Ardern has at least managed to avoid a major polling slump. That is helped, cynics might say, by the spotlight afforded the birth of her first child, Steve. The adorable photo-ops, in which Ardern and partner Clarke Gayford proudly held little Steve Morrinsville Ardern Gayford might have won New Zealand hearts. But many of those hearts chilled at the swirling rumours about Gayford. Rumours which turned out to be true: it has now been confirmed that he will star in several television projects with Judith Collins  – a collaboration born after their unforgettable appearances on Dancing With the Stars.

No one has had it tougher in the last 12 months than the Greens. After convincing themselves they were on the brink of government, the party fell into what can only be called a deep dry-retching hangover. Having accepted that they’d let down the planet, a number of MPs were said to have stopped recycling altogether.

James Shaw, who was co-leader by himself for the campaign, was rightly held responsible for the party’s fate and for the inevitable destruction of humanity. At a bitter party conference, delegates voted to change the constitution so that there are seven co-leaders, meaning everyone in caucus is today a co-leader except Shaw, who has responded to criticisms by growing a gnarly beard.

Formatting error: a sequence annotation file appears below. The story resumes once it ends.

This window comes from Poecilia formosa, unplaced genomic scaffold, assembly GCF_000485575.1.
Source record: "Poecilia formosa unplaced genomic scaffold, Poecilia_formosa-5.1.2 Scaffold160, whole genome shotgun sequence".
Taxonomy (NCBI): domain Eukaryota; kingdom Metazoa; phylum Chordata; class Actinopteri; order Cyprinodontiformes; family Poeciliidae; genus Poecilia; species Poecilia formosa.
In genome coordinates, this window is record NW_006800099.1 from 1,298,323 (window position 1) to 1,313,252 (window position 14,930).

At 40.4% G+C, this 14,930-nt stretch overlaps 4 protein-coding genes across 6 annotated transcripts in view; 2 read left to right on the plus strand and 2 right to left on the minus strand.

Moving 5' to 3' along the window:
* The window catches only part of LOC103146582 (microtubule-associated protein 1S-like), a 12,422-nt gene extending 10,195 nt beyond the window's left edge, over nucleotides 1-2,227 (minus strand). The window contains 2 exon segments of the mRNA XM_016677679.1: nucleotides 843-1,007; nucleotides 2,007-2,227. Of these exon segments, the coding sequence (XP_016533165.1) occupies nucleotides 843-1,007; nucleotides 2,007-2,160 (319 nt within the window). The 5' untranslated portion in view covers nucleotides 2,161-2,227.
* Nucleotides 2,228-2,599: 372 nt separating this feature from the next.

No doubt the difficulties of the opposition as they enter their tenth year in the wilderness of opposition are a gift to the government, making it easy for Peters to offer vindication of his decision by pointing at what he calls “dysfunction junction”. But that is not the same thing as earning a legacy in government.

One year on, the question very much remains. Can Winglish, two men hewn quite literally from the craggy rocks of Aotearoa – one with roots in the rolling hills of the far north, the other in the rolling Rs of the deep south – hold firm for another two years, perhaps even beyond? As any smart political analyst will tell you, the answer is very clear. We’ll just have to wait and see. The jury is out. And only time will tell.